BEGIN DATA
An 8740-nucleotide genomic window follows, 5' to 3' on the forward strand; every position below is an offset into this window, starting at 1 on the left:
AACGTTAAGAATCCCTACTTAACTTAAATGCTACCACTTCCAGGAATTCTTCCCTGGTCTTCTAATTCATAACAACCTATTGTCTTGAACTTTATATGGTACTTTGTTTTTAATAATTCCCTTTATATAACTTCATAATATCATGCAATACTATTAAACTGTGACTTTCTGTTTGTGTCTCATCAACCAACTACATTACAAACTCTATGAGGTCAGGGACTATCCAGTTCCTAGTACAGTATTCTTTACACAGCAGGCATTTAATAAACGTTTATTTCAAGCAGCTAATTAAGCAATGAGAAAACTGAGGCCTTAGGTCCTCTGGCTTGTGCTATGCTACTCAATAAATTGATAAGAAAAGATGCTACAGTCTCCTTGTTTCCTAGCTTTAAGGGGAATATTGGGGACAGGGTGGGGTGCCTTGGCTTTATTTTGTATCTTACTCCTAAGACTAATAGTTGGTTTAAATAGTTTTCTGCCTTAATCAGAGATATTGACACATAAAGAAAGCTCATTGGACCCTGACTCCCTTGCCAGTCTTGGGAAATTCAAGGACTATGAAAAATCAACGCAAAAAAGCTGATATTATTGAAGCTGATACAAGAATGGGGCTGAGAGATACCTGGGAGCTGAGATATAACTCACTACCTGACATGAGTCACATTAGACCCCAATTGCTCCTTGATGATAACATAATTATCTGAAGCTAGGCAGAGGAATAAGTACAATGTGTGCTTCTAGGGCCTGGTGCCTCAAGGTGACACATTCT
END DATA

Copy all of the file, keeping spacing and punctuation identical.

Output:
An 8740-nucleotide genomic window follows, 5' to 3' on the forward strand; every position below is an offset into this window, starting at 1 on the left:
AACGTTAAGAATCCCTACTTAACTTAAATGCTACCACTTCCAGGAATTCTTCCCTGGTCTTCTAATTCATAACAACCTATTGTCTTGAACTTTATATGGTACTTTGTTTTTAATAATTCCCTTTATATAACTTCATAATATCATGCAATACTATTAAACTGTGACTTTCTGTTTGTGTCTCATCAACCAACTACATTACAAACTCTATGAGGTCAGGGACTATCCAGTTCCTAGTACAGTATTCTTTACACAGCAGGCATTTAATAAACGTTTATTTCAAGCAGCTAATTAAGCAATGAGAAAACTGAGGCCTTAGGTCCTCTGGCTTGTGCTATGCTACTCAATAAATTGATAAGAAAAGATGCTACAGTCTCCTTGTTTCCTAGCTTTAAGGGGAATATTGGGGACAGGGTGGGGTGCCTTGGCTTTATTTTGTATCTTACTCCTAAGACTAATAGTTGGTTTAAATAGTTTTCTGCCTTAATCAGAGATATTGACACATAAAGAAAGCTCATTGGACCCTGACTCCCTTGCCAGTCTTGGGAAATTCAAGGACTATGAAAAATCAACGCAAAAAAGCTGATATTATTGAAGCTGATACAAGAATGGGGCTGAGAGATACCTGGGAGCTGAGATATAACTCACTACCTGACATGAGTCACATTAGACCCCAATTGCTCCTTGATGATAACATAATTATCTGAAGCTAGGCAGAGGAATAAGTACAATGTGTGCTTCTAGGGCCTGGTGCCTCAAGGTGACACATTCT